Lawyer milks millions from mixed farm

Sunday December 24 2017

Julius Batamye with his dairy cows. He says

Julius Batamye with his dairy cows. He says each cow gives him about 30 litres of milk daily. PHOTO SAM CALEB OPIO 

By Sam Caleb Opio

It was the desire to make more money that pushed Julius Batamye, a lawyer by training to venture into the murky waters of farming, writes Sam Caleb Opio

Despite being too busy with his job with Petroleum Authority in Hoima, Julius Batamye goes about his farming activities with ease.
He is one of the leading model farmers in Kamuli District and he earns a net profit of over Shs50m monthly from mixed farming.
Batamye’s 99 acre farm has bananas, livestock, poultry, coffee and piggery enterprises. The 48-year-old strongly believes agriculture is the way to go. “If you want to become an instant millionaire, agriculture is the key,” he says.

How he started
In 2010, Batamye then a Town Clerk of Kamuli District bought a piece of land from a friend and portioned it in four equal parts.
He was inspired by locals and his wife Lydia. “The locals kept challenging me to make use of the land I had acquired. The shame was too much so one day I spoke to my wife and we decided to invest in agriculture,” Batamye explains. The scorns from Kamuli natives would be the turning point to Batamye, a lawyer by training.

Dairy cows
Batamye in 2011 invited a dairy expert from the Ministry of Agriculture, Animal Husbandry and Fisheries (MAIF) to Kamuli.
“The man gave me all the information I needed to start a dairy farm. After the consultations I did further background research and studies on farming for about five months. Convinced with the findings, I decided to buy animals and today, my dairy farm is a model in Busoga,” he said.
He has a herd of 31 Friesian cows. “I want to make a difference in the society. Most of the people of Kamuli are poor yet they have vast land and hundreds of cattle which bring them no value. I want to be an example of what we can do with our resources,” Batamye further explains.
Each cow at Batamye’s farm produces an average of 30 litres of milk per day, much higher quantity than the maximum two litres which locals get, he said. Each litre is sold at Shs1,000. “The first thing one needs to do before setting up a dairy farm is to plant fodder and have sufficient animal feeds. This is the kind of information I want to give my community members,” he says. He adds that milk earns him about Shs9m per month. “I discovered that I needed to transform my community and bring about change of lifestyle by demonstrating to people that there are options other than the traditional way of farming which brings few returns,” he says.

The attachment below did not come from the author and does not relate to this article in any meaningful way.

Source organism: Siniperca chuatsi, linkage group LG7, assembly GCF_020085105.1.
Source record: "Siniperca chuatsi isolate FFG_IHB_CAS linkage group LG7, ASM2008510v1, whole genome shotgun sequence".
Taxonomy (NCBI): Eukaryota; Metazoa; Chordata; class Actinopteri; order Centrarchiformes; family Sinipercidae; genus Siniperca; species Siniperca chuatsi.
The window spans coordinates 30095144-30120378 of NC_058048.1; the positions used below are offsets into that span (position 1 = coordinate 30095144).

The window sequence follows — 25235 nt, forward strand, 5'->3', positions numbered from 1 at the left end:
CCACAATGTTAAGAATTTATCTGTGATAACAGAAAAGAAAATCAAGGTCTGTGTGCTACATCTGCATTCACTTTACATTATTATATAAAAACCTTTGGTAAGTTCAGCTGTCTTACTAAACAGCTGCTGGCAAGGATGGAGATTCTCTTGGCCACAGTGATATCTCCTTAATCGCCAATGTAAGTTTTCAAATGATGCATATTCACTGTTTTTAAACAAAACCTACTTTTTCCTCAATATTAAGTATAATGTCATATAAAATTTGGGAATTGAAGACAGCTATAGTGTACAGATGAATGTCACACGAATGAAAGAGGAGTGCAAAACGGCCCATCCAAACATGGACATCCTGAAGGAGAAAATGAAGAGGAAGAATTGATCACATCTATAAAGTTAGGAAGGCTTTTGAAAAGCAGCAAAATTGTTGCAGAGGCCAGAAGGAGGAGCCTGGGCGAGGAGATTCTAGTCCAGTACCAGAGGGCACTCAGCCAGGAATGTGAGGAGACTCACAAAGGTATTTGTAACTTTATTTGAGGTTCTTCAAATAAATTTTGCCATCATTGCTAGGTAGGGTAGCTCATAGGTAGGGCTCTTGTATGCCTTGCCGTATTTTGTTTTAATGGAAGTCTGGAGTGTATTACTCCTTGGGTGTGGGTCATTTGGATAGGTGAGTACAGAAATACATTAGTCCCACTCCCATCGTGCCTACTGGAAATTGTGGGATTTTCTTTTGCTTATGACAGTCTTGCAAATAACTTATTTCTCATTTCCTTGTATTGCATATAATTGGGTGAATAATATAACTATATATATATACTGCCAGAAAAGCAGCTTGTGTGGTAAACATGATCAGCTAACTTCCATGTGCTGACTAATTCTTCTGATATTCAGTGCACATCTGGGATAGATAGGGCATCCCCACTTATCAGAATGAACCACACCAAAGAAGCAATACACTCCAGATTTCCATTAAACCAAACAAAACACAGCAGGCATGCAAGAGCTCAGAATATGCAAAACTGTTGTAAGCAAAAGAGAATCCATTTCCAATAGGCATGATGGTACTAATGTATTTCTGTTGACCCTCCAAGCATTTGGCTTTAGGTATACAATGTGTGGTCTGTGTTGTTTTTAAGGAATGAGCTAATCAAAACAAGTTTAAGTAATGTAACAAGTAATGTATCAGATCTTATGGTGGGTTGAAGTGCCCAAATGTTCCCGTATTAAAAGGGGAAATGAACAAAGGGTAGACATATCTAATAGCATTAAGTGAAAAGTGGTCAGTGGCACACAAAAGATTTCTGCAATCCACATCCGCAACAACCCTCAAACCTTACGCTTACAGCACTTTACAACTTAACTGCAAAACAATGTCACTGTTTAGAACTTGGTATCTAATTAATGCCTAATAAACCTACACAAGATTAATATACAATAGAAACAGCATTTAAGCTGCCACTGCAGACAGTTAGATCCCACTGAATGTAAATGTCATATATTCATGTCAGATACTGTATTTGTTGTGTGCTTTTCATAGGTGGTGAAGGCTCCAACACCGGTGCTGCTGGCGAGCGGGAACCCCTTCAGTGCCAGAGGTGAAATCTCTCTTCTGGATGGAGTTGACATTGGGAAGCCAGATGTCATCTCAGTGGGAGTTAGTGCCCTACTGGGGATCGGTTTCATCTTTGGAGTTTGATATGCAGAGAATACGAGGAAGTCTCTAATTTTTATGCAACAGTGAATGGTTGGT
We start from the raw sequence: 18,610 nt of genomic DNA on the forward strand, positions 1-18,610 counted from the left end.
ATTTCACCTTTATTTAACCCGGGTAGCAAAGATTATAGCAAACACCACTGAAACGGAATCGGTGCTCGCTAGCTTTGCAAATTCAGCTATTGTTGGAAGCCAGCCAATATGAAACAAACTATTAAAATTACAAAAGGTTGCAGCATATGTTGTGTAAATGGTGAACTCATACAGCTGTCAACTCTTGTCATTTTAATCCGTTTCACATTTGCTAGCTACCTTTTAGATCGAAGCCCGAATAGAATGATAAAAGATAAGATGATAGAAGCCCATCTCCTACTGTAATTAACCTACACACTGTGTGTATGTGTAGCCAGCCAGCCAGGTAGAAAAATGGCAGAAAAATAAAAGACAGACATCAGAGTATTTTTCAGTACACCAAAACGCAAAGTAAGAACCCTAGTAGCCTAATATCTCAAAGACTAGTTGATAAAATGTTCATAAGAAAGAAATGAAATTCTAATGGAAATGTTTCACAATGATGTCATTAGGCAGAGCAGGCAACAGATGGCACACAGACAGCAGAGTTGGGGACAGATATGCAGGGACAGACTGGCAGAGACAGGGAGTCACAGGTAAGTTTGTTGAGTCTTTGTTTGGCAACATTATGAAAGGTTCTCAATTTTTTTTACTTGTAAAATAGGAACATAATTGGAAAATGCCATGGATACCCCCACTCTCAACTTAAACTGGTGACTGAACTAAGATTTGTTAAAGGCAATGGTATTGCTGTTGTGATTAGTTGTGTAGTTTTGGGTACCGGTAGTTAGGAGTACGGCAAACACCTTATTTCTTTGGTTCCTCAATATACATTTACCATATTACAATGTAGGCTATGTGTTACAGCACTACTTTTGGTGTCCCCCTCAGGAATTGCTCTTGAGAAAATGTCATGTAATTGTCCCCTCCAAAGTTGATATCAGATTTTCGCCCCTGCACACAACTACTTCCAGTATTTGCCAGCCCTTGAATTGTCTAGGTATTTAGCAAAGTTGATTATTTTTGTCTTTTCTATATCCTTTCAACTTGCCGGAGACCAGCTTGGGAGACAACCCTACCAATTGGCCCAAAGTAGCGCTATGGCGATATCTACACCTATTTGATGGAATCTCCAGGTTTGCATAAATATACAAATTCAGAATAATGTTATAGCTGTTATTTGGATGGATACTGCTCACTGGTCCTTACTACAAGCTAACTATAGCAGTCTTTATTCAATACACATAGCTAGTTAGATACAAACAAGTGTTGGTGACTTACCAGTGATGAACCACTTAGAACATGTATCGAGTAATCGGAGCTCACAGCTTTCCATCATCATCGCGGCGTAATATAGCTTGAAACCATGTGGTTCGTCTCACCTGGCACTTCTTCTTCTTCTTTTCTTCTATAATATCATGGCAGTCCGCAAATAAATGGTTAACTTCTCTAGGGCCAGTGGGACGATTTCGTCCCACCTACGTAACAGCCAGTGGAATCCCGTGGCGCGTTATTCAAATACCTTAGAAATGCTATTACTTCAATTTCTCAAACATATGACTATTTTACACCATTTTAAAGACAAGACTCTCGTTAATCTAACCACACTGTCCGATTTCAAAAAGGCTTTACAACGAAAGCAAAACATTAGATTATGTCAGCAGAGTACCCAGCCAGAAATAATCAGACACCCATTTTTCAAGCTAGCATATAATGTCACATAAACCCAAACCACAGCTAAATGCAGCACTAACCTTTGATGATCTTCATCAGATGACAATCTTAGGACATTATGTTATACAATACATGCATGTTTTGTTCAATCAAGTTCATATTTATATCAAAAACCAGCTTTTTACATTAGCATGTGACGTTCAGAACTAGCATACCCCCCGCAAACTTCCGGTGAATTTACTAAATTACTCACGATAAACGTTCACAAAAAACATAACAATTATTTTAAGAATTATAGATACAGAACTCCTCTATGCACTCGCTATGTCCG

He says the rural community was short of competition, innovation and ambition due to lack of mentorship. “I want to be a mentor and inform our people that they can try out new ideas especially in farming,” he says.

Batamye has been rearing goats since 2012, he started with 10 goats but today his farm has more than 214. “Goats have pushed me to greater heights. They are very profitable,” he says. Batamye’s farm is an exhibition of the best goat-keeping practises. He keeps up-to-date records that capture the breed he has on farm, ear tag numbers, date of birth of kids, type of kidding, sire, dam, grand sire and the health record treatment. “The records also help me to curb inbreeding. As advised by the experts, the bucks only stay on the farm for a year-and-a-half, after which I bring in others,” he explains.

In 2012, Batamye bought 99 acres of land from another neighbour. He bought each acre at Shs6m. On the piece of land, Batamye says he planted improved and high varieties of bananas for commercial purposes. “Every month I harvest about 5,000 bunches of banana. Most of it is sold at Kamuli market,” he says. At the current average price of sh25,000 for a medium size bunch, Batamye expects at least Shs15m per month from bananas alone.

Batamye has also planted clonal coffee which rakes in Shs5m per harvest. The clonal coffee (Robusta type) sits on just an acre. “It is still a pilot project which I intend to expand next year,” he says.

Counting his profits every day, one can say Batamye is doing booming business and is the envy of many in Kamuli. With his dairy section raking in millions, Batamye is making more from poultry. He has more than 6,000 layers, 500 turkeys, and 200 local birds. “Poultry is another magic, I collect close to 10 crates of eggs every day with a crate selling at Shs8000,” he reveals. The turkeys he sells them during festive season and he is already counting profits. “I expect to sell over 200 turkeys this festive season,” he says. Each turkey at farm gate costs Shs100,000 meaning Batamye will pocket about Shs20m.

“A lot has to be done such as buying feeds and drugs and these must be obtained from accredited dealers to guarantee quality,” Batamye says.
He says the poultry section takes a lot of money. “In the five weeks of rearing, the layers use around five bags of starter mash which goes at Sh60,000 a bag and 17 bags of finisher pellet, with a bag selling at Sh70,000. The layers eat a lot of food,’’ he says.
“Buying of feeds and drugs is a challenge because the prices go up but you have to feed the birds if you are to fetch better profits,” he says.

According to Batamye, a successful agri-business farmer must start with a study of the market. “Before I started this mixed farm, I studied the market and noticed that it needed the products and that returns were good,” he said. Batamye says dairy cows are like humans; the more comfortable they are the more milk they produce and the more profit one earns. He urged farmers to invest in cow mattresses if they want to increase milk output.